Plant fertilizers with macronutrients and micronutrients are an important part of gardening.
The most important of these macronutrients are NPK or Nitrogen, Phosphorus, and Potassium. These are the building blocks upon which you build your garden but they aren’t the ‘be all and end all’ when it comes to plant nutrition. You also need to know your micronutrients!
The essential plant micronutrients are boron (B), chloride (Cl), manganese (Mn), iron (Fe), zinc (Zn), copper (Cu) and molybdenum (Mo).
Though not required in as large quantities as the macronutrients, these still play an incredibly important role in plant growth and development. They also develop a plant’s ability to fight off pests and diseases that plague most home gardens.
Let’s take a look at how they help the plant by taking each micronutrient individually.
1) Boron (B)
Living in a region with high rainfall and sandy soil? Haven’t checked the pH balance of your soil and think that it may be too acidic? If your plants are displaying stunted growth or hollow stems and fruit, then your soil most definitely lacks boron!
Boron helps in cell wall formation which ensures plant growth and development. Processes like pollen formation, germination, and flower retention also require boron.
2) Chloride (Cl)
Chloride helps in a little known yet incredibly important function of the plant; it regulates the stomatal opening. Through this, it affects some outcomes, the most significant being plant water loss.
The stoma is an opening on the surface of leaves through which evaporation takes place. The presence of chloride means that this is regulated so that the plant doesn’t dry out.
But in its absence, you’ll see wilting, widespread roots that are striving to search for water to compensate.
3) Manganese (Mn)
It’s necessary for that most important process of all, photosynthesis! Manganese aids in the metabolic processes in the plant, forming the compounds that are needed for metabolism to take place.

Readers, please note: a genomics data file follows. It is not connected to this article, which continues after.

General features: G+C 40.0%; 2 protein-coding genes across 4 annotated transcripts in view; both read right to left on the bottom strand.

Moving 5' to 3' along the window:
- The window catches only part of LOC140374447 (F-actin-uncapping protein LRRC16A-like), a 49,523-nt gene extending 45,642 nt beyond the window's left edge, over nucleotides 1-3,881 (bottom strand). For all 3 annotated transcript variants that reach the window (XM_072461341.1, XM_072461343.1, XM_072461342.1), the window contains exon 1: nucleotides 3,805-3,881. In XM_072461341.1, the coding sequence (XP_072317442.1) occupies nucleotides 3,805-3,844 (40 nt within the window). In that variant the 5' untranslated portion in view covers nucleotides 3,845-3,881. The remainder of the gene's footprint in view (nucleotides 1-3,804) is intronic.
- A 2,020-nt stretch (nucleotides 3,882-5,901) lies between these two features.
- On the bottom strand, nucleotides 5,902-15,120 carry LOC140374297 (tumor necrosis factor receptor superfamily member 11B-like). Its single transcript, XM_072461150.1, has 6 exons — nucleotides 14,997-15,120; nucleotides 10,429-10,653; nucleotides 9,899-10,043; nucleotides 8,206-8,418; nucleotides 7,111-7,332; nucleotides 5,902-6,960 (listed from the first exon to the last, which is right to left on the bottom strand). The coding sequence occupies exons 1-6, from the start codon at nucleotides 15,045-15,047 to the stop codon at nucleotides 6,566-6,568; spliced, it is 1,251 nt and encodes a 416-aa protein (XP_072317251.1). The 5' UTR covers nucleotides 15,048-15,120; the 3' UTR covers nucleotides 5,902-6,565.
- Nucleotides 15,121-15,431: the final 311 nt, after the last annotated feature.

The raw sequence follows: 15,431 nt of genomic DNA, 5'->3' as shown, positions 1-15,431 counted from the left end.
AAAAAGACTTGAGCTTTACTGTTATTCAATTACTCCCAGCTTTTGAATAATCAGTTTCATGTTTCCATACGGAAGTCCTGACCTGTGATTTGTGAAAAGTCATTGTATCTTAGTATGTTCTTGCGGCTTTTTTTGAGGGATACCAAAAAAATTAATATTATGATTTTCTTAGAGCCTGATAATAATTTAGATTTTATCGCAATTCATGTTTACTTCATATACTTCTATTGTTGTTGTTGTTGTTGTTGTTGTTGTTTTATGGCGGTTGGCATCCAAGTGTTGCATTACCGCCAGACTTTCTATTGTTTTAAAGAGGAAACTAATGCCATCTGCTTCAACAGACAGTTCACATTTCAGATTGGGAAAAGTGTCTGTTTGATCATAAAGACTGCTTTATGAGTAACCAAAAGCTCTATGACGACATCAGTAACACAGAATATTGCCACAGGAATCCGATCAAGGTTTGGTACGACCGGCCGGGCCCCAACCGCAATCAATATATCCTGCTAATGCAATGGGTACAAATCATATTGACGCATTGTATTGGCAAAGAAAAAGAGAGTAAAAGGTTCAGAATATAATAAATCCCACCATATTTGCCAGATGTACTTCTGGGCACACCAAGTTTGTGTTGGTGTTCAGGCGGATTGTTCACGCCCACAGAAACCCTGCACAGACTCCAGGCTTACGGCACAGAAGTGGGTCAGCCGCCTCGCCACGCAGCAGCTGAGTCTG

If your soil lacks manganese, then you’ll see the effect in the leaves, as they develop brown/white/ gray spots that indicate decay. You’ll also notice a higher rate of leaf drop and delayed maturity.
4) Iron (Fe)
Not just humans, but plants need iron too! It is a cog in many plant processes, including but not restricted to energy transfer, production of chlorophyll, nitrogen fixation and acting as a catalyst to speed up chemical reactions that produce energy. If the leaves of your home plant are yellowing, then they lack the required iron content.
5) Zinc (Zn)
Plants need a constant supply of Zinc to display the most optimum growth, especially in the early stages i.e. germination. Zinc also helps in the development of enzymes that regulate growth, produce energy and synthesize all the essential proteins in the plant. A lack of Zinc means stunted growth.
6) Copper (Cu)
The presence of copper helps in strengthening the plant’s cell wall structures by synthesizing lignin, which also reduces the chances of wilting. It is also a necessary component of nitrogen and carbohydrate metabolism. Pale green leaves and dieback of stems are the symptoms of copper deficiency.
7) Molybdenum (Mo)
Molybdenum makes its presence felt in the process of pollen formation which goes on to affect fruit and grain production.
It initiates enzyme systems that relate to nitrogen fixation in legumes so that symbiotic bacteria may grow easily. However, molybdenum requirements are usually low, so most plants don’t exhibit any deficiency in this.
Now that you’ve been introduced to these essentials start testing your soil for deficiencies and help your plant grow long and healthy!